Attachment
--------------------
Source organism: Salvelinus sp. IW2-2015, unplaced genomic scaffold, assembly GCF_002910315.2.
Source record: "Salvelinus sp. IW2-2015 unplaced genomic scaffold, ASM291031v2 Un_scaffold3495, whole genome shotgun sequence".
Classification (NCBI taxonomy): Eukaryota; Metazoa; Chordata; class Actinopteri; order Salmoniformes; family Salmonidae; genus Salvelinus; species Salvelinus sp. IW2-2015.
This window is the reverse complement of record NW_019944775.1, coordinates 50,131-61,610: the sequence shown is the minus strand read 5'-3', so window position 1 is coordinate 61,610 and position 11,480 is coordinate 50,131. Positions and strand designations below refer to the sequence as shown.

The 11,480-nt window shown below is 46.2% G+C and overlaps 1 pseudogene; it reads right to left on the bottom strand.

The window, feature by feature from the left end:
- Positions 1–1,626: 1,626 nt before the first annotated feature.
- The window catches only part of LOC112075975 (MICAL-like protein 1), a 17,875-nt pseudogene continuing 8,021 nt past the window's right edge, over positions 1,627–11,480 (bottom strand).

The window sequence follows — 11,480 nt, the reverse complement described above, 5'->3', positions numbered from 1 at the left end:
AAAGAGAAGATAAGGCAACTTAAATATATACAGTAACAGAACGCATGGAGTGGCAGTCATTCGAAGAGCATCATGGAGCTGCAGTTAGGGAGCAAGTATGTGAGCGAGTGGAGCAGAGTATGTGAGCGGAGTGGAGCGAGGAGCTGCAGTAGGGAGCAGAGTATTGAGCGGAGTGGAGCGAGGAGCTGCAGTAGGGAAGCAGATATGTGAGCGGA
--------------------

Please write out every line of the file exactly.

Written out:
Source organism: Salvelinus sp. IW2-2015, unplaced genomic scaffold, assembly GCF_002910315.2.
Source record: "Salvelinus sp. IW2-2015 unplaced genomic scaffold, ASM291031v2 Un_scaffold3495, whole genome shotgun sequence".
Classification (NCBI taxonomy): Eukaryota; Metazoa; Chordata; class Actinopteri; order Salmoniformes; family Salmonidae; genus Salvelinus; species Salvelinus sp. IW2-2015.
This window is the reverse complement of record NW_019944775.1, coordinates 50,131-61,610: the sequence shown is the minus strand read 5'-3', so window position 1 is coordinate 61,610 and position 11,480 is coordinate 50,131. Positions and strand designations below refer to the sequence as shown.

The 11,480-nt window shown below is 46.2% G+C and overlaps 1 pseudogene; it reads right to left on the bottom strand.

The window, feature by feature from the left end:
- Positions 1–1,626: 1,626 nt before the first annotated feature.
- The window catches only part of LOC112075975 (MICAL-like protein 1), a 17,875-nt pseudogene continuing 8,021 nt past the window's right edge, over positions 1,627–11,480 (bottom strand).

The window sequence follows — 11,480 nt, the reverse complement described above, 5'->3', positions numbered from 1 at the left end:
AAAGAGAAGATAAGGCAACTTAAATATATACAGTAACAGAACGCATGGAGTGGCAGTCATTCGAAGAGCATCATGGAGCTGCAGTTAGGGAGCAAGTATGTGAGCGAGTGGAGCAGAGTATGTGAGCGGAGTGGAGCGAGGAGCTGCAGTAGGGAGCAGAGTATTGAGCGGAGTGGAGCGAGGAGCTGCAGTAGGGAAGCAGATATGTGAGCGGA